Jesus: Introvert, Part 3

Dog person? Cat person? To my mind this split in the human psyche is one of the great moral indicators of our time. I’m an unapologetic dog person, and frankly I’m not sure how much to trust cat people. Regardless, though, I’m almost certain that Jesus was a dog person. Why? Well . . . it’s because I’m a dog person.

While I might be joking in the paragraph above, it is certainly true that people tend to see in Jesus many qualities that reflect themselves. I’m not saying that a coward will think Jesus a coward as well, but that person might tend to stress the passivity of Jesus, the turn-the-other-cheek teachings.

It’s for this reason, I think, that extroverts tend to think of Jesus as an extrovert, and I must admit that my assumption that Jesus is an extrovert probably derives my own inward-looking tendencies. Still, I have evidence to back up my position.

We’ve already considered the possibility that Jesus had at least one prominent extrovert disciple, Peter, and one who might be classed an introvert, John. I’d like to emphasize that neither of these personality traits should be looked at as a weakness or a flaw. So with all that stated, let’s look at the introvert evidence on Jesus.

In Luke 5:15-16, we see a perfect example of Jesus showing his introvert stripes:

But the news about him spread even more, and large crowds would come together to hear him and to be healed of their sicknesses. Yet he often withdrew to deserted places and prayed.

The extrovert would have reveled in the crowds, yet rarely if ever do we see Jesus getting energized by the crowds. Even at the Triumphal Entry, when we can imagine Jesus really getting into the excitement of the day, we don’t get that sense. But in this Luke passage, we see the Savior not just praying, but withdrawing to pray. And he didn’t just withdraw into a house but to deserted places. And he didn’t just do it this one time but “often.”

In the next chapter, Jesus chooses His disciples in 6:13-16, but before that he spends the night alone on a mountain praying. In Matthew 14:13, upon hearing of the death of John the Baptist, Jesus does not seek to grieve with friends but gets in a boat to withdraw. In John 7:10, Jesus sends his disciples to Jerusalem for the festival but then attends secretly and alone.

By contrast, can we think of a case in which Jesus seeks out crowds? He often pulls his disciples away to teach them separately. He sends them out in pairs to do the work that he could have done better and then he sends out even more pairs to pursue that same work. Would an extrovert have been able to be such a hands-off manager?

Look at the images of crowds in the 2014 film Son of Man. Jesus seems to be thrilled to be among the hustle and hubbub of the crowds.That makes good film, but is it an accurate portrayal of the Man?

Okay, I’ve convinced you that at least Jesus had some introvert behaviors. But so what? We’ll take up that question when this topic concludes tomorrow.

The Great Unplugged

I woke this morning to bad news, terrible news, the sort of things that makes you throw your head back and howl “Nooooo!” so the neighbors hear and wonder what wounded animal is in the area.

Picking up my phone, I looked at the charge indicator: 66%. What? It sat plugged in on my nightstand for more than eight hours. How could it be at 66%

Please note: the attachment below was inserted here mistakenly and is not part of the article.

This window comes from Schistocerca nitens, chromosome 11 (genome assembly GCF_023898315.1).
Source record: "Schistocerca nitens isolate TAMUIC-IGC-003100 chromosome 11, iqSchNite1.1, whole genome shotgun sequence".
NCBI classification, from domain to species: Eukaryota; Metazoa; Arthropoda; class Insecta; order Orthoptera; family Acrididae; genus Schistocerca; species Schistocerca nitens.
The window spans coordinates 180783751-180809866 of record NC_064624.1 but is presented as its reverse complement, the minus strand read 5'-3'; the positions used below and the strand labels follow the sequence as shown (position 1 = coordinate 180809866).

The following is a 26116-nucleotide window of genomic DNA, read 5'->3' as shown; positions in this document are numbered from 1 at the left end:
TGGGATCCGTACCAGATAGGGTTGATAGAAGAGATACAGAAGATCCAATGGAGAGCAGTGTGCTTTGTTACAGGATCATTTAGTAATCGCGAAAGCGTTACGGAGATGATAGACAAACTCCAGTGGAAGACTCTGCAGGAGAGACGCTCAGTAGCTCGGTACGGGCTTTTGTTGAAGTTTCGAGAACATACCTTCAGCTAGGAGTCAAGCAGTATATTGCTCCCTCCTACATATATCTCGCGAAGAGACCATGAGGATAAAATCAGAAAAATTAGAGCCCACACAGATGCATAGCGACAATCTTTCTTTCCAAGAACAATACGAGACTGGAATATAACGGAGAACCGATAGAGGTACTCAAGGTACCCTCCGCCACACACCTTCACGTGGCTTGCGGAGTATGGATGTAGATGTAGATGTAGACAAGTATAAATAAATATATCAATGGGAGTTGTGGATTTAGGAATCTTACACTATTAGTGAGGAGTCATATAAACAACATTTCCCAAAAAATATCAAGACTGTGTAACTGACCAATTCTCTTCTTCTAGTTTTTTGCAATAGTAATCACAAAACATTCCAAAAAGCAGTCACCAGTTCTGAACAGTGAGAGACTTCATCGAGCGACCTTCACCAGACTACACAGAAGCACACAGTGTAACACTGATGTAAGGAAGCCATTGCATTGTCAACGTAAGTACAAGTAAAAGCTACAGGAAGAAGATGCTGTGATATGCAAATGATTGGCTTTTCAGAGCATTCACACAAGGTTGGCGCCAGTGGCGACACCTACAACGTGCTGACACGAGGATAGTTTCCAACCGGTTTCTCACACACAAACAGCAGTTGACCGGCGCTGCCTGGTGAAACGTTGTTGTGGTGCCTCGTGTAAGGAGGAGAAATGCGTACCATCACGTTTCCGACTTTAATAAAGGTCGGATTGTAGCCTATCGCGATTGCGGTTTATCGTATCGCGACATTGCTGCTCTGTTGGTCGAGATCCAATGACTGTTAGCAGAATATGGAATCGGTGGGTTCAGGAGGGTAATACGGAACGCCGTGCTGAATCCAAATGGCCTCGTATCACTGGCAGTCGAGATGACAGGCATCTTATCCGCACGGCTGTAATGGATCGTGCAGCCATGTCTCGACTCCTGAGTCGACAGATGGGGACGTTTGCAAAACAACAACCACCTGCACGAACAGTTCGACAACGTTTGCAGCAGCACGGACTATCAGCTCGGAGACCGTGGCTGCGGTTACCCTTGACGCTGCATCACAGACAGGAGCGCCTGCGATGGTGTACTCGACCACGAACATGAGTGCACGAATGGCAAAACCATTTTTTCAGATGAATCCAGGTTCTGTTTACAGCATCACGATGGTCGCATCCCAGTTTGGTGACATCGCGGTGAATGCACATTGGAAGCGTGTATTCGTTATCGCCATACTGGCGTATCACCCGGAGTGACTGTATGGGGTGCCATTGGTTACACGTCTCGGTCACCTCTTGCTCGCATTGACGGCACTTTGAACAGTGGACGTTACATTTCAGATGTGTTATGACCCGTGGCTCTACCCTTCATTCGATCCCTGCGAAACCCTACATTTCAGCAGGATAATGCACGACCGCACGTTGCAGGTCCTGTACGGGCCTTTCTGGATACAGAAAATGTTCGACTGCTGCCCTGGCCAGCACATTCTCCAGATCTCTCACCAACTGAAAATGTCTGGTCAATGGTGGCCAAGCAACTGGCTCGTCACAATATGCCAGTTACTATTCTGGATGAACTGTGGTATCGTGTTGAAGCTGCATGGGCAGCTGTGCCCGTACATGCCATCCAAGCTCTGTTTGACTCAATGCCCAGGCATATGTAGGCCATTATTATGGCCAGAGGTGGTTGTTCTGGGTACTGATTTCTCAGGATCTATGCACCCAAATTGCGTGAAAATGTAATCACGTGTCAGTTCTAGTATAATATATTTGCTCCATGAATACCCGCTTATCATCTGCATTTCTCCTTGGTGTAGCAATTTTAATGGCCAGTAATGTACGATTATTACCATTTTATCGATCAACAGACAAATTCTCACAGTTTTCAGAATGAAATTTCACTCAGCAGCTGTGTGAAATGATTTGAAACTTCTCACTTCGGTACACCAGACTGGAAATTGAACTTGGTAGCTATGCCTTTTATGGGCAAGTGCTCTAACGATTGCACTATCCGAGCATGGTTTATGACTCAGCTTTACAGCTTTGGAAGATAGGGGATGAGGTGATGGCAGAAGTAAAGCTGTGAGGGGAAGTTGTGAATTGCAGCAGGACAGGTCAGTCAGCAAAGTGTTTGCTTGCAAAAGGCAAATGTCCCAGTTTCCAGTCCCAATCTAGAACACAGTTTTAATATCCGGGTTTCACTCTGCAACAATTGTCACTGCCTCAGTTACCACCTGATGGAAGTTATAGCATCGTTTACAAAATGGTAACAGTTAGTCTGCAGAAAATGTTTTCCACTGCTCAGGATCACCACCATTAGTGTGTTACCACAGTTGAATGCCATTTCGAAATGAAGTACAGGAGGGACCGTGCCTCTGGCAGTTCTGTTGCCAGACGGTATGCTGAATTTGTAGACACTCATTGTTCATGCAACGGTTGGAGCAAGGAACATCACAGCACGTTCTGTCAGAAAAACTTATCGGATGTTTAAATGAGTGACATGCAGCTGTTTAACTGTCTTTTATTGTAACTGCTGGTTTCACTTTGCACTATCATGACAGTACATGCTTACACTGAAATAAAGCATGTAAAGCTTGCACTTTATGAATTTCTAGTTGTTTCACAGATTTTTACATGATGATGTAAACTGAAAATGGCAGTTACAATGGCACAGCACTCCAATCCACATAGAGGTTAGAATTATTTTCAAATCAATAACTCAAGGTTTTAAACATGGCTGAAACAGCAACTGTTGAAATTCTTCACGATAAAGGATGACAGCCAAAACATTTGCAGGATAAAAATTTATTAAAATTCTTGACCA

A couple of weeks ago, I bought a new phone. I had limped along on the old one for a year, charging it at every opportunity. That thing held a charge the way the Kansas City Royals’ bullpen holds a lead: not at all. Then, when old unreliable started to turn itself off and lock up inexplicably, I decided to retire it.

The new one is great. Recently, I went through two days of steady use and still had 11% on the battery at the close of the second day. But this new phone uses the USB-C cord to connect. Not only does that mean I need all new cords but also I have to be deliberate about getting it plugged in, absolutely making it click. Otherwise, I get 66% in the morning.

These are the times that try men’s souls!

Our world is powered by electricity. Sitting between my living room and kitchen, I can see 26 things that run on electricity. Most of them plug in or are wired into the house, while a few, like that phone, have batteries. Regardless, if you cut off their power supply, they’re dead and useless.

Why do people in the church run out of juice? Why does that person who was clearly brimming with energy at 100% a year ago suddenly drag in at 66% or lower. Why do some of our people wind up completely out of energy, sitting uselessly somewhere like my old phone?

The answer, of course, is that they’ve been cut off from their power source. Like those devices we all carry around, we need to be recharged periodically. In Luke 5:16 we read of Jesus,

Yet he often withdrew to deserted places and prayed.

Not only do we find that “often” statement, but at least three other times in Luke we’re told of Jesus praying alone. If Jesus, who was fully man and fully God, needed to be recharged, how much more do we need to do so.

It’s easy in our busy lives to forget to plug ourselves in to the charger. Sometimes we might go through the motions of a plug-in, like I did with my phone last night, but not actually make the connection. That’s how we get those people sitting in our pews, bowing their heads at the right times, saying the right sort of words, and yet remaining powerless. As you look around the church for those people, make sure they aren’t you!

My phone’s nearly charged now. That’s good, but I need to ensure that my heart is just as powered up.